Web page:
Having a kid in a wheelchair was also a detour that also forced us to slow down: to appreciate small accomplishments to see the things that most others don’t ever see or appreciate.
We had taken risks in our travels and not all of them had worked out. We new we were taking a risk by going to the Bolivian pampas in the Amazon basin. We thought we were risking disappointment if Kasenya couldn’t be accommodated properly because of the wheelchair. We didn’t know we would be risking our lives in the car ride to get there.
When the cars finally arrived beside the river we knew immediately that the risk had be worth it. The small flat boat that waited on the shore for us, had a platform on the front. The waters on this tributary of the Amazon were calm. Kasenya could sit in the front of the boat with a completely unobstructed view.
On the trip between the dock and the lodge, the pink dolphins started to put on a show. The water shimmered with the reflection of the sun which was now low in the sky. We stopped to watch them playfully jumping out of the water and made a game of guessing where they would emerge next.
We spent the next four days gliding up and down the network of small rivers that surrounded our lodge. We saw several kinds of bird including macaws along with monkeys, porcupines, bats, turtles, dangerous looking caimans which look like crocodiles and which our guide assured us are vegetarian. We even saw the elusive capybara, the larger cousin of the guinea pig. Our guide joked that the frog that lived in our toilet was a bonus.
Sitting on the porch of our cabana with Devin one evening I said “I’m sorry our life has been such a gong show”.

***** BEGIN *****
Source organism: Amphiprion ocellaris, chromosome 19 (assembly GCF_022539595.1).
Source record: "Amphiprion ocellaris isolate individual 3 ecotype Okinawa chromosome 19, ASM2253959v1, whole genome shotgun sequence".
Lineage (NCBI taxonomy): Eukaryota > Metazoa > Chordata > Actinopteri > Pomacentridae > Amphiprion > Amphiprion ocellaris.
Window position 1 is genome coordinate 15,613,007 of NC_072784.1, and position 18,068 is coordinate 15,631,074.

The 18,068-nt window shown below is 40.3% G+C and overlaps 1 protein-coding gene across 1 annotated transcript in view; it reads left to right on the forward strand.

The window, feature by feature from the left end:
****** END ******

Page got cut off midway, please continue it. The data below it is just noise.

He thought for a moment and said “I don’t know of any family who has done as many cool things as we have”.
Safely back in La Paz, (the capital of Bolivia), a few days later, I looked up at the huge white statue of Jesus on the hill. What I saw was a man, standing with his arms opened in love and embracing the whole world as if to say: all of this is for you.
Reflecting on my life, my challenges and all of the things I had to be grateful for, I whispered “Thank you. Thank you for all of it”.
If you google “Moquegua, Peru” one hotel will be listed and little other information. But if you have a reason to travel there you will not be disappointed. Moquegua has to be one of the cleanest, safest and nicest places in Peru. It has narrow European-like streets. At its centre is the beautiful Plaza de Armas, with a fountain designed by Gustave Eiffel (think Paris tower) and surrounded by huge trees. And at one corner of the square sits the Cathedral.
Moquegua is located in a beautiful green valley that is in surreal contrast to the barren desert that surrounds it. It is irrigated by a river and the fertile soil grows many fruits and vegetables as well as vineyards. You can buy locally produced fruits and vegetables in the market and even cheeses that are produced locally. We had fresh strawberries which we bought from a woman pushing a wheelbarrow full. The gouda cheese was a nice treat as well.